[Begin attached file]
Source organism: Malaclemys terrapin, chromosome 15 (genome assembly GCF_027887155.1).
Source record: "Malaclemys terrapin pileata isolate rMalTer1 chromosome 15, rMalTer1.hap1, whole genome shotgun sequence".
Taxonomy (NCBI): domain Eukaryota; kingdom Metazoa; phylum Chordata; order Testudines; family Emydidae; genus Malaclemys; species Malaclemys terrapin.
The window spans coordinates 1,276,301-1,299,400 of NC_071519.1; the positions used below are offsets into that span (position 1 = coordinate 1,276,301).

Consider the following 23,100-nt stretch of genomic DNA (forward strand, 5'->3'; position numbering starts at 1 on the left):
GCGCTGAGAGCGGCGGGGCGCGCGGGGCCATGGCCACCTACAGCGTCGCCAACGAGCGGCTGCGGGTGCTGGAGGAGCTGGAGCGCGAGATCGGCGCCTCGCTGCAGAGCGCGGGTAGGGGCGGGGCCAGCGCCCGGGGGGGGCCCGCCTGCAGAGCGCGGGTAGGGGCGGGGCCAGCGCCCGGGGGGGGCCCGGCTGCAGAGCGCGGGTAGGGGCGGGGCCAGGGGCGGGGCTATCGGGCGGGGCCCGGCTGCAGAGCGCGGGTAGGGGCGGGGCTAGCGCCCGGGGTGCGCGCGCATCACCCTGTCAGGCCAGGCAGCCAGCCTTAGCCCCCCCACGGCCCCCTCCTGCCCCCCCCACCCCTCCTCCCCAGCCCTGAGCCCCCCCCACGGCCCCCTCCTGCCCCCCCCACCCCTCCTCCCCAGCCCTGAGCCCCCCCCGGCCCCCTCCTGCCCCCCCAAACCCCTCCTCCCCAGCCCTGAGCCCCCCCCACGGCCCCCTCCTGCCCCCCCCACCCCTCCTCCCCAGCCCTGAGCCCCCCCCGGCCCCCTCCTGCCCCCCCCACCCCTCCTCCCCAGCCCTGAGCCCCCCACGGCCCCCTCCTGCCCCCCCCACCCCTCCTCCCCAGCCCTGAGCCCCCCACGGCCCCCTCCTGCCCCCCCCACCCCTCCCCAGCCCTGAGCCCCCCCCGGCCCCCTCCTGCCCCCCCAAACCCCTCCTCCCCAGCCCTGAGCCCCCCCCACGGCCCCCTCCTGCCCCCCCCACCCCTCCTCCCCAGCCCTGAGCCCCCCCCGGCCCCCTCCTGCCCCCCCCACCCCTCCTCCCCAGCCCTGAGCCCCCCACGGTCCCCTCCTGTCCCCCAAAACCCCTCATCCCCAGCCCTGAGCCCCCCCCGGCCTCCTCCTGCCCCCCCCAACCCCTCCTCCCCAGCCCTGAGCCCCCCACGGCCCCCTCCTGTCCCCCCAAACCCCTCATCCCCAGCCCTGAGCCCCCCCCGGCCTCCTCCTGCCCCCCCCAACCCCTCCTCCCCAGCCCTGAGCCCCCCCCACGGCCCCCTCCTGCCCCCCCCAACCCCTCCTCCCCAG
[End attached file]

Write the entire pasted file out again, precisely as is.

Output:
Source organism: Malaclemys terrapin, chromosome 15 (genome assembly GCF_027887155.1).
Source record: "Malaclemys terrapin pileata isolate rMalTer1 chromosome 15, rMalTer1.hap1, whole genome shotgun sequence".
Taxonomy (NCBI): domain Eukaryota; kingdom Metazoa; phylum Chordata; order Testudines; family Emydidae; genus Malaclemys; species Malaclemys terrapin.
The window spans coordinates 1,276,301-1,299,400 of NC_071519.1; the positions used below are offsets into that span (position 1 = coordinate 1,276,301).

Consider the following 23,100-nt stretch of genomic DNA (forward strand, 5'->3'; position numbering starts at 1 on the left):
GCGCTGAGAGCGGCGGGGCGCGCGGGGCCATGGCCACCTACAGCGTCGCCAACGAGCGGCTGCGGGTGCTGGAGGAGCTGGAGCGCGAGATCGGCGCCTCGCTGCAGAGCGCGGGTAGGGGCGGGGCCAGCGCCCGGGGGGGGCCCGCCTGCAGAGCGCGGGTAGGGGCGGGGCCAGCGCCCGGGGGGGGCCCGGCTGCAGAGCGCGGGTAGGGGCGGGGCCAGGGGCGGGGCTATCGGGCGGGGCCCGGCTGCAGAGCGCGGGTAGGGGCGGGGCTAGCGCCCGGGGTGCGCGCGCATCACCCTGTCAGGCCAGGCAGCCAGCCTTAGCCCCCCCACGGCCCCCTCCTGCCCCCCCCACCCCTCCTCCCCAGCCCTGAGCCCCCCCCACGGCCCCCTCCTGCCCCCCCCACCCCTCCTCCCCAGCCCTGAGCCCCCCCCGGCCCCCTCCTGCCCCCCCAAACCCCTCCTCCCCAGCCCTGAGCCCCCCCCACGGCCCCCTCCTGCCCCCCCCACCCCTCCTCCCCAGCCCTGAGCCCCCCCCGGCCCCCTCCTGCCCCCCCCACCCCTCCTCCCCAGCCCTGAGCCCCCCACGGCCCCCTCCTGCCCCCCCCACCCCTCCTCCCCAGCCCTGAGCCCCCCACGGCCCCCTCCTGCCCCCCCCACCCCTCCCCAGCCCTGAGCCCCCCCCGGCCCCCTCCTGCCCCCCCAAACCCCTCCTCCCCAGCCCTGAGCCCCCCCCACGGCCCCCTCCTGCCCCCCCCACCCCTCCTCCCCAGCCCTGAGCCCCCCCCGGCCCCCTCCTGCCCCCCCCACCCCTCCTCCCCAGCCCTGAGCCCCCCACGGTCCCCTCCTGTCCCCCAAAACCCCTCATCCCCAGCCCTGAGCCCCCCCCGGCCTCCTCCTGCCCCCCCCAACCCCTCCTCCCCAGCCCTGAGCCCCCCACGGCCCCCTCCTGTCCCCCCAAACCCCTCATCCCCAGCCCTGAGCCCCCCCCGGCCTCCTCCTGCCCCCCCCAACCCCTCCTCCCCAGCCCTGAGCCCCCCCCACGGCCCCCTCCTGCCCCCCCCAACCCCTCCTCCCCAG